I’ve seen this from quite a few sources so it seems it’s fairly legitimate, it seems all major websites have some flaws in the way they implement cookies meaning they are vulnerable to certain types of attack.
The only current solution seems to be using full time SSL or https connections full-time, if any of you use gmail you’ve probably noticed it forces all logins through https now, but reverts back to http after it’s done logging you in.
The change is due to this problem.
If you use Gmail, eBay, MySpace, or any one of dozens of other web-based services, the United States Computer Emergency Readiness Team wants you to know you’re vulnerable to a simple attack that could give an attacker complete control over your account.
Five weeks after we reported this sad reality, US CERT on Friday warned that the problem still festers. It said the world’s biggest websites have yet to fix the gaping security bug, which can bite even careful users who only log in using the secure sockets layer protocol, which is denoted by an HTTPS in the beginning of browser address window.
US CERT warned that Google, eBay, MySpace, Yahoo, and Microsoft were vulnerable, but that list is nowhere near exhaustive. Just about any banking website, online social network or other electronic forum that transmits certain types of security cookies is also susceptible.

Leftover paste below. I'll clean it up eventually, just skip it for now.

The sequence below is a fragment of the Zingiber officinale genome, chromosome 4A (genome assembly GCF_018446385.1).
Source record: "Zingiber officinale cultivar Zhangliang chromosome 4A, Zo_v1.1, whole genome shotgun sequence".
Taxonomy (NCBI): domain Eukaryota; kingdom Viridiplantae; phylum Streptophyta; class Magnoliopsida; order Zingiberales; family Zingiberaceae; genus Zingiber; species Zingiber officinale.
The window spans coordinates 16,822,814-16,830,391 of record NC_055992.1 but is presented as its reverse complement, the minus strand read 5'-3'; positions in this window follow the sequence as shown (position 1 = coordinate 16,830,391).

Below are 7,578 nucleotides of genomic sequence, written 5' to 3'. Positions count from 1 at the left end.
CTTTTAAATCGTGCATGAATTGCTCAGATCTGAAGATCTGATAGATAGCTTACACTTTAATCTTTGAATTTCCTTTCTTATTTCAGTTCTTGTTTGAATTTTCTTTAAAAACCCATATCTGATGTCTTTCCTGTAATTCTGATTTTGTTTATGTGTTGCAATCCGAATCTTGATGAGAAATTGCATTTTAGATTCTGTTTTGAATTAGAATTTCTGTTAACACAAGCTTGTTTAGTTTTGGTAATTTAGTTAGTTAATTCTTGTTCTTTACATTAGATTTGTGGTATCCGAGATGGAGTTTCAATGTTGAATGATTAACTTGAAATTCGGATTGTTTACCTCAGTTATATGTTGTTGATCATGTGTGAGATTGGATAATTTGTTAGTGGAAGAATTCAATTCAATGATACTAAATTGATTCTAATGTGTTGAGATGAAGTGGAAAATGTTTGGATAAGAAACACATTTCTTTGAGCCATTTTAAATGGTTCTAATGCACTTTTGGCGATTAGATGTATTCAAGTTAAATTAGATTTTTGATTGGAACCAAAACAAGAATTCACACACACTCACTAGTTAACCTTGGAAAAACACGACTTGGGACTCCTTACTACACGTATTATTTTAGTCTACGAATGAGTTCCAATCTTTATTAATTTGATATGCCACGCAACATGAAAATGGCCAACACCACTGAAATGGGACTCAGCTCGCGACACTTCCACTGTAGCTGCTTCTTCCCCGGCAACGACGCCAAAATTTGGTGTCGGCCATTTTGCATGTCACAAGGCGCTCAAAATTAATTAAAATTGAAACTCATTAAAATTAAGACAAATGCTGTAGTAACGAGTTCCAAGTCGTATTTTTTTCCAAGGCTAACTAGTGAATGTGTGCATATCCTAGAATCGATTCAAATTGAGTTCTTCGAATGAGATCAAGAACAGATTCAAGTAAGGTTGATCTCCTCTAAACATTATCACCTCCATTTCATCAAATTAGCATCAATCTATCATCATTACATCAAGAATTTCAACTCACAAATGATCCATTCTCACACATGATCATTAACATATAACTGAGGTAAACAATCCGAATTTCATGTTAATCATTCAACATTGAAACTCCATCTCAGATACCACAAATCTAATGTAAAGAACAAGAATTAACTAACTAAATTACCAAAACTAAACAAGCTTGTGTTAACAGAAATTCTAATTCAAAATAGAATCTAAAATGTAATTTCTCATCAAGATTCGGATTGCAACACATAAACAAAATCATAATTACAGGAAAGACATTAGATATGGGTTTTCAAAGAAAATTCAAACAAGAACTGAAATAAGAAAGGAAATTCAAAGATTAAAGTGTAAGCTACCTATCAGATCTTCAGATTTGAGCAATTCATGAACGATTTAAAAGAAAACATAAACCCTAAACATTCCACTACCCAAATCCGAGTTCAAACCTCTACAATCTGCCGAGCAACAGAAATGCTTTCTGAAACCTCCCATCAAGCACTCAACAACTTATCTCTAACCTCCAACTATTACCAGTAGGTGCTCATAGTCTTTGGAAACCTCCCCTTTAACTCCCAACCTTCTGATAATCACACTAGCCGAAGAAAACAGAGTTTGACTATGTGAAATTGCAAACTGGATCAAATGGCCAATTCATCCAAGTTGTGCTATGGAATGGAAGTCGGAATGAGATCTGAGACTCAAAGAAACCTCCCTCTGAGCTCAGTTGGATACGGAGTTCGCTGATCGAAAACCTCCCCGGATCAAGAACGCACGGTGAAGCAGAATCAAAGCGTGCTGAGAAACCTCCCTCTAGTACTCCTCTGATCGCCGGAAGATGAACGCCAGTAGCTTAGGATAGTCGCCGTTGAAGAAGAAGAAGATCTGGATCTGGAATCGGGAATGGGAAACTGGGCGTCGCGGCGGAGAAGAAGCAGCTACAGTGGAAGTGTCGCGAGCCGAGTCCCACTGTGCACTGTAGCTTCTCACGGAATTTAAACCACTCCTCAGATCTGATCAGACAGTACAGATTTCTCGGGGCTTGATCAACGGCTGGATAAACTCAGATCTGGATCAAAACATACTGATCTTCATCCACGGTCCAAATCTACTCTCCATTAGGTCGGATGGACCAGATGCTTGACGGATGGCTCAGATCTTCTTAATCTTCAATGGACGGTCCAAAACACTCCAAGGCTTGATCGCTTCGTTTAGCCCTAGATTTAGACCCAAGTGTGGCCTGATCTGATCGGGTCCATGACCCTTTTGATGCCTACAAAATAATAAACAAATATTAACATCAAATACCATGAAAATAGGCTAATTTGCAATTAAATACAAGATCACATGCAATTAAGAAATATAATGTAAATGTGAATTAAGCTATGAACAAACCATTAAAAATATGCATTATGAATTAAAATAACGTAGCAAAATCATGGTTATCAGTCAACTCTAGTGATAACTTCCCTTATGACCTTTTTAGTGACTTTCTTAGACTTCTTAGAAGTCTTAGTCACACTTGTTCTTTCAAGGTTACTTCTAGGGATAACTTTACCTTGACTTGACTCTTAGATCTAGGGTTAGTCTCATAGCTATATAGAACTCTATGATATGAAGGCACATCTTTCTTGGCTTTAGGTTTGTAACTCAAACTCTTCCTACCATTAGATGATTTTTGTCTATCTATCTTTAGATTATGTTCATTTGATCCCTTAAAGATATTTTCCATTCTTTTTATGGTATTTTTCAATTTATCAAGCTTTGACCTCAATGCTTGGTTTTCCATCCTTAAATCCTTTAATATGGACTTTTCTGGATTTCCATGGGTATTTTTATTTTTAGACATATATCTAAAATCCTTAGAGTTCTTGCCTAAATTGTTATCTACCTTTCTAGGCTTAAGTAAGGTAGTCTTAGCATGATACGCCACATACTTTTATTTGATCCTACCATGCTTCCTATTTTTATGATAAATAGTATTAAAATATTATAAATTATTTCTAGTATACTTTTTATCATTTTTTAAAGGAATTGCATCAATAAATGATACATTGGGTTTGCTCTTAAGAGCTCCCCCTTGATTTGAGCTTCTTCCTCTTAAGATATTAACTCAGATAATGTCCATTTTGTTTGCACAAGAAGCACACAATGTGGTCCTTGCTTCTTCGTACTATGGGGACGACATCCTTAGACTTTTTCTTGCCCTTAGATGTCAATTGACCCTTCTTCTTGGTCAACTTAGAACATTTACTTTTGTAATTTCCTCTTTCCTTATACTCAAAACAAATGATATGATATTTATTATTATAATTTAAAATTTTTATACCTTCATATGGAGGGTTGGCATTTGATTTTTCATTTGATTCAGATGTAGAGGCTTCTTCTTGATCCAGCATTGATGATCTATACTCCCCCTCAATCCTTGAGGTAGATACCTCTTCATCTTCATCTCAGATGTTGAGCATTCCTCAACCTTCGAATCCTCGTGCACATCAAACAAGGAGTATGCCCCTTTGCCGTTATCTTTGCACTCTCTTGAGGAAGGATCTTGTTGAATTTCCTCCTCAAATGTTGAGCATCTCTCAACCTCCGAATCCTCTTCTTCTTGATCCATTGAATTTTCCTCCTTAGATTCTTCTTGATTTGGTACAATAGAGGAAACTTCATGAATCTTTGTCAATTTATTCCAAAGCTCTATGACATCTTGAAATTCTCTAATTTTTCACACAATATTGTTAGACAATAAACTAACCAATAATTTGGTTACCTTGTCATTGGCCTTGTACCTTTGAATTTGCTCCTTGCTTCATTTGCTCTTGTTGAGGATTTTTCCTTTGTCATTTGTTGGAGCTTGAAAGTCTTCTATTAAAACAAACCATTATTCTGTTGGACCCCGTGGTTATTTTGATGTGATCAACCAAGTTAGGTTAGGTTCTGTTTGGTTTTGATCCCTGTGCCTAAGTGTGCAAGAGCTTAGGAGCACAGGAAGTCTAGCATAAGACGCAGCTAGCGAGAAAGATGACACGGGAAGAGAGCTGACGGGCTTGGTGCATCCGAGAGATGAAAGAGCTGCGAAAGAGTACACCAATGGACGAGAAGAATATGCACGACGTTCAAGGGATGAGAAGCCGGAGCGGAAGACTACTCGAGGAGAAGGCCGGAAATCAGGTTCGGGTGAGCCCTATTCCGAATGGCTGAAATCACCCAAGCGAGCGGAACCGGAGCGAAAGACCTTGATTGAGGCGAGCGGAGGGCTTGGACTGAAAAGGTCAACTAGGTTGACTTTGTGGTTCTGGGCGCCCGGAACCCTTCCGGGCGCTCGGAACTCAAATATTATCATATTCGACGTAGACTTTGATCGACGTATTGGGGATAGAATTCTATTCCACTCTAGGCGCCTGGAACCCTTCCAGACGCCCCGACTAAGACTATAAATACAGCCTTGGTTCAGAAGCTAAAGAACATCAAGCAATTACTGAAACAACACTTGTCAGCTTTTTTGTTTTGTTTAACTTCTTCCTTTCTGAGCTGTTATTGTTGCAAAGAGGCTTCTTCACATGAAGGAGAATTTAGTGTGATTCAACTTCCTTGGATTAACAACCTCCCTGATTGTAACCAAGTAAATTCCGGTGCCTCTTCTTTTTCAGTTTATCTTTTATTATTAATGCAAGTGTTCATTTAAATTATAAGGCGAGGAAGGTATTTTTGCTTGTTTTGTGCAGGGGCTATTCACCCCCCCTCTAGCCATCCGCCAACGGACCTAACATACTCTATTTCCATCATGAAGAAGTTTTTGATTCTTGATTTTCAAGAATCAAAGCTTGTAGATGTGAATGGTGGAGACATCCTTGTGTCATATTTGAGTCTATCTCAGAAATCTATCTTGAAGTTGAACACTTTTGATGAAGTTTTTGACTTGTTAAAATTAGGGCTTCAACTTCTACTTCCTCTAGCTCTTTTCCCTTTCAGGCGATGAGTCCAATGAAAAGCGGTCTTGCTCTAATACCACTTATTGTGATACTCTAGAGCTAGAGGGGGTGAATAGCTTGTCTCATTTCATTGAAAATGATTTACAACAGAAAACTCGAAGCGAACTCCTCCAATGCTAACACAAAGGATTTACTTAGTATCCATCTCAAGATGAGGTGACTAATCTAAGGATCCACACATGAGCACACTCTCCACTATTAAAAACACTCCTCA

It seems pretty serious eh? And it’s definitely related to cookies. It seems there are some workarounds which can alleviate the majority of risk but only Google has implemented them.
Not surprising eh?
The vulnerability stems from websites’ use of authentication cookies, which work much the way an ink-based hand stamp does at your favorite night club. Like the stamp, the cookie acts as assurance to sensitive web servers that the user has already been vetted by security and is authorized to tread beyond the velvet rope.
The thing is just about every website transmits these digital hand stamps in the clear, which leaves them wide open to snoops monitoring public Wi-Fi traffic or some other type of network. Once attackers have the cookie, they gain complete access to the victim’s account, and depending on the way many cookies are crafted, those privileges may continue in perpetuity – even if the victim changes the account password.
So just be careful what you are doing online and where you are storing your important data, because things might not be as secure as you assume.
If you are using Google Apps (Gmail) and Firefox you can use the CustomizeGoogle Add-on to force full-time SSL connections, I’ve done this for a long time anyway.
Source: The Register